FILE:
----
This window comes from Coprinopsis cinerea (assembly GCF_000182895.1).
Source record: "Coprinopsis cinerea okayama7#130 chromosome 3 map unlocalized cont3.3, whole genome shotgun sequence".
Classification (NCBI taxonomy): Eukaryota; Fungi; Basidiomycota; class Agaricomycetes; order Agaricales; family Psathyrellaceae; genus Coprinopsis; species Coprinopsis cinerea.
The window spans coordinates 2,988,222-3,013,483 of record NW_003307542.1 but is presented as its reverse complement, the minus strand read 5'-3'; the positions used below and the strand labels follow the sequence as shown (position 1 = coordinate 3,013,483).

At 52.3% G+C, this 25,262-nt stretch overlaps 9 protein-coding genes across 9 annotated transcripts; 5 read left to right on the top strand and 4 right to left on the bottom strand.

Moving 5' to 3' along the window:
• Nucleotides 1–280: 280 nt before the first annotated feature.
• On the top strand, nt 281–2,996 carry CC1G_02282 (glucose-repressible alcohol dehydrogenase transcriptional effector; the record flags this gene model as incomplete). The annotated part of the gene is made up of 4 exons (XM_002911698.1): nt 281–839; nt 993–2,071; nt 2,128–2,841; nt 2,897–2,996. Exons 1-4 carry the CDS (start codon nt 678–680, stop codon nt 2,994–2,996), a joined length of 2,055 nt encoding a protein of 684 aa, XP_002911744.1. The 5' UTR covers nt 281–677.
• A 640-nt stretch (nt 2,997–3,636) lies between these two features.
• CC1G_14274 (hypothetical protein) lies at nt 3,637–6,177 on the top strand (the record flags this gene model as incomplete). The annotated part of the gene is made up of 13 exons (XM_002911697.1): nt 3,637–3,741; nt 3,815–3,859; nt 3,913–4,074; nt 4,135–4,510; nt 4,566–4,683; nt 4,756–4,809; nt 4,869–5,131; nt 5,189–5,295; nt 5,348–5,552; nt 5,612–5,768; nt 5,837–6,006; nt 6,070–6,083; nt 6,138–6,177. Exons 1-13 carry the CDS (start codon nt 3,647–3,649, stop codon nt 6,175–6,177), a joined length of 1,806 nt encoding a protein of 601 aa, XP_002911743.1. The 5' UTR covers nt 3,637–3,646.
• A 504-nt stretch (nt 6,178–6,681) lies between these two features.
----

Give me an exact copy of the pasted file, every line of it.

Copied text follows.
This window comes from Coprinopsis cinerea (assembly GCF_000182895.1).
Source record: "Coprinopsis cinerea okayama7#130 chromosome 3 map unlocalized cont3.3, whole genome shotgun sequence".
Classification (NCBI taxonomy): Eukaryota; Fungi; Basidiomycota; class Agaricomycetes; order Agaricales; family Psathyrellaceae; genus Coprinopsis; species Coprinopsis cinerea.
The window spans coordinates 2,988,222-3,013,483 of record NW_003307542.1 but is presented as its reverse complement, the minus strand read 5'-3'; the positions used below and the strand labels follow the sequence as shown (position 1 = coordinate 3,013,483).

At 52.3% G+C, this 25,262-nt stretch overlaps 9 protein-coding genes across 9 annotated transcripts; 5 read left to right on the top strand and 4 right to left on the bottom strand.

Moving 5' to 3' along the window:
• Nucleotides 1–280: 280 nt before the first annotated feature.
• On the top strand, nt 281–2,996 carry CC1G_02282 (glucose-repressible alcohol dehydrogenase transcriptional effector; the record flags this gene model as incomplete). The annotated part of the gene is made up of 4 exons (XM_002911698.1): nt 281–839; nt 993–2,071; nt 2,128–2,841; nt 2,897–2,996. Exons 1-4 carry the CDS (start codon nt 678–680, stop codon nt 2,994–2,996), a joined length of 2,055 nt encoding a protein of 684 aa, XP_002911744.1. The 5' UTR covers nt 281–677.
• A 640-nt stretch (nt 2,997–3,636) lies between these two features.
• CC1G_14274 (hypothetical protein) lies at nt 3,637–6,177 on the top strand (the record flags this gene model as incomplete). The annotated part of the gene is made up of 13 exons (XM_002911697.1): nt 3,637–3,741; nt 3,815–3,859; nt 3,913–4,074; nt 4,135–4,510; nt 4,566–4,683; nt 4,756–4,809; nt 4,869–5,131; nt 5,189–5,295; nt 5,348–5,552; nt 5,612–5,768; nt 5,837–6,006; nt 6,070–6,083; nt 6,138–6,177. Exons 1-13 carry the CDS (start codon nt 3,647–3,649, stop codon nt 6,175–6,177), a joined length of 1,806 nt encoding a protein of 601 aa, XP_002911743.1. The 5' UTR covers nt 3,637–3,646.
• A 504-nt stretch (nt 6,178–6,681) lies between these two features.